Make Art. Tell the Truth. Fight Back. by Marie Cartier

yvonne-estrada-photoFor my dear Feminism and Religion family:

I’m sorry I have no words really this month. As many of you know I was very invested in Hillary Clinton’s campaign– and am devastated by her “loss”—or rather what I see as the corruption in the U.S. system which allowed a cheater to “win.”

So, I offer you in the spirit of picking myself up, and hopefully you also, this poem by a dear friend of mine, Terry Wolverton. Terry is a fabulous Los Angeles poet and every year sends out a card with a poem on it appropriate to the season. This year’s poem struck me so deeply that I asked if I could share it with you all. (The photo which illustrated the card is also reproduced here, by Terry’s wife, the artist and writer Yvonne Estrada.)

Here is the poem.  I hope it gives you solace, as it did for me.  

Make art. Tell the truth. Fight back.



Ice Age

This was the year Snow Men
rose up against us,
ripping trees from ground
with their stick fists.
Their icy pallor under dimmed moon,
their coal hearts.
Our fervor could not melt them;
we too stand frozen
in the blue light of computer screens
flickering with catastrophe.

So many who inspired us
have walked the long road this year,
leaving us to our own silence.
Only the wind sings,
song of smoke and promises.
We fear we cannot match their artistry.
We know we must be strong enough
to keep alive the fire,
keep its flames arcing heavenward,
gather around it everyone who feels the chill.

–Poem by Terry Wolverton, 2016


MarieCartierforKCETa-thumb-300x448-72405Marie CartierDr. Cartier has a Ph.D. in Religion with an emphasis on Women and Religion from Claremont Graduate University.  She is the author of the critically acclaimed book Baby, You Are My Religion: Women, Gay Bars, and Theology Before Stonewall(Routledge 2013).  She is a senior lecturer in Gender and Women’s Studies and Queer Studies at California State University Northridge, and in Film Studies at Univ. of CA Irvine. She is also a published poet and playwright, accomplished performance artist, scholar, and social change activist. She holds a BA in Communications from the University of New Hampshire; an MA in English/Poetry from Colorado State University; an MFA in Theatre Arts (Playwriting) and an MFA in Film and TV (Screenwriting), both from UCLA; and an MFA in Visual Art (Painting/Sculpture) from Claremont Graduate University.  She is co-chair of the Lesbian-Feminisms and Religion session of the national American Academy of Religion and co-chair at the regional level of the Queer Studies in Religion session, founder of the western region Queer Caucus, and a perma-blogger for Feminism and Religion. She is also a first degree black belt in karate, Shorin-Ryu Shi-Do-Kan Kobayashi style, and a 500 hour Yoga Alliance certified Hatha Yoga teacher.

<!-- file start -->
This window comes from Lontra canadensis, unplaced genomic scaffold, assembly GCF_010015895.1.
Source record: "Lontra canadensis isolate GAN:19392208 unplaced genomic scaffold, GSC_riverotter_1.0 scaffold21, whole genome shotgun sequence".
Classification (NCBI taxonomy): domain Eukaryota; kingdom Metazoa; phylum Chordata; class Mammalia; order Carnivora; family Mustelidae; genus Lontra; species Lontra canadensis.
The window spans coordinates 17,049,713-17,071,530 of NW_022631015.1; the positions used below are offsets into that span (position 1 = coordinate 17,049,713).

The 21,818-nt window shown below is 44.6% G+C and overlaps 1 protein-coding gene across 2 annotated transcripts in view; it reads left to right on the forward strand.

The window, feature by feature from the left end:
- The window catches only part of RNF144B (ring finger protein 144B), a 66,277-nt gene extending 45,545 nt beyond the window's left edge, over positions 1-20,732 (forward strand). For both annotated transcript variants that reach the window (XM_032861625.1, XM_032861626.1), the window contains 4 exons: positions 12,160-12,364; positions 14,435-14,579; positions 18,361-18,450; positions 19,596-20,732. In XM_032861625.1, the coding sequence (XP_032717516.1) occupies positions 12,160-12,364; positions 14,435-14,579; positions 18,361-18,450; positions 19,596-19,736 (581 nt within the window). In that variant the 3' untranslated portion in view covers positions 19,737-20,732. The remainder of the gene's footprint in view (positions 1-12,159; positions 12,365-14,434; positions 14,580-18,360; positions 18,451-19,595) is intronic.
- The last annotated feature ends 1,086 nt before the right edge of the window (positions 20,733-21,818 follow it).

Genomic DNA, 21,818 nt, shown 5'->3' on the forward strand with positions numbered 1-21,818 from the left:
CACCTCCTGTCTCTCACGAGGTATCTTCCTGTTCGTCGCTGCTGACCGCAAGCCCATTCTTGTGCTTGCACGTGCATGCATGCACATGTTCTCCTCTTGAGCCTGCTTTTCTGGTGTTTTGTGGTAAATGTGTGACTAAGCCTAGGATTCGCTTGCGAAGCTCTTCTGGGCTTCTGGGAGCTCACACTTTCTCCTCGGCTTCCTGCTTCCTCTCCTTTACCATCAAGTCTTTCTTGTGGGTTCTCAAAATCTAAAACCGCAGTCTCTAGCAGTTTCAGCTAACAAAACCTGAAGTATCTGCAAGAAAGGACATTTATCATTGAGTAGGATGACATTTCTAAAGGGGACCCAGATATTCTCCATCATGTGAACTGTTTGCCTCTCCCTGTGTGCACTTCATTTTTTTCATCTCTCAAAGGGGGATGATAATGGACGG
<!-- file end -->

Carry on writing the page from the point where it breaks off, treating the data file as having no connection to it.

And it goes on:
8 thoughts on “Make Art. Tell the Truth. Fight Back. by Marie Cartier”

  1. Thanks Marie Cartier. As regards your mention of Hillary Clinton, I think we need to talk about some of her achievements, and maybe quote some of her speeches and thus stand with her on all sorts of issues. I saw a wonderfully self-confident photo of her online this morning, along with a quote regarding her support of gay rights and where Hillary says:

    “Gay people are born and belong to every society in the world. They are all ages, all races, all faiths. They are doctors, and teachers, farmers and bankers, soldiers and athletes. And whether we know it,
    or whether we acknowledge it, they are our family, and our neighbors. Being gay is not a western
    invention, it is a human reality.”

    Another fabulous quote states the following: “In the bible it says you have to forgive seventy times seven. I want you all to know, I’m keeping a chart.” ― Hillary Rodham Clinton

    Liked by 3 people

  2. Reading John’s post yesterday, and Marie’s today, I can’t find the words to respond. Others have written lines of good advice, but I just feel frozen. I’m conscious of the world-wide implications, especially for next door neighbours. I’m conscious of underlying, deep cancers that have erupted in the symptom that is Trump.
    I keep thinking of the Protectors at Standing Rock, how they make community and non-violently interact with their adversaries. Perhaps the antidote to Trump-ism is Community?


  3. Marie,
    Thank you for the poem. It reminded me of a NYTimes article on collective trauma within the context of the election. I agree with its premise that collectively we feel adrift while in a state of mourning and anxiety. I share it with you:


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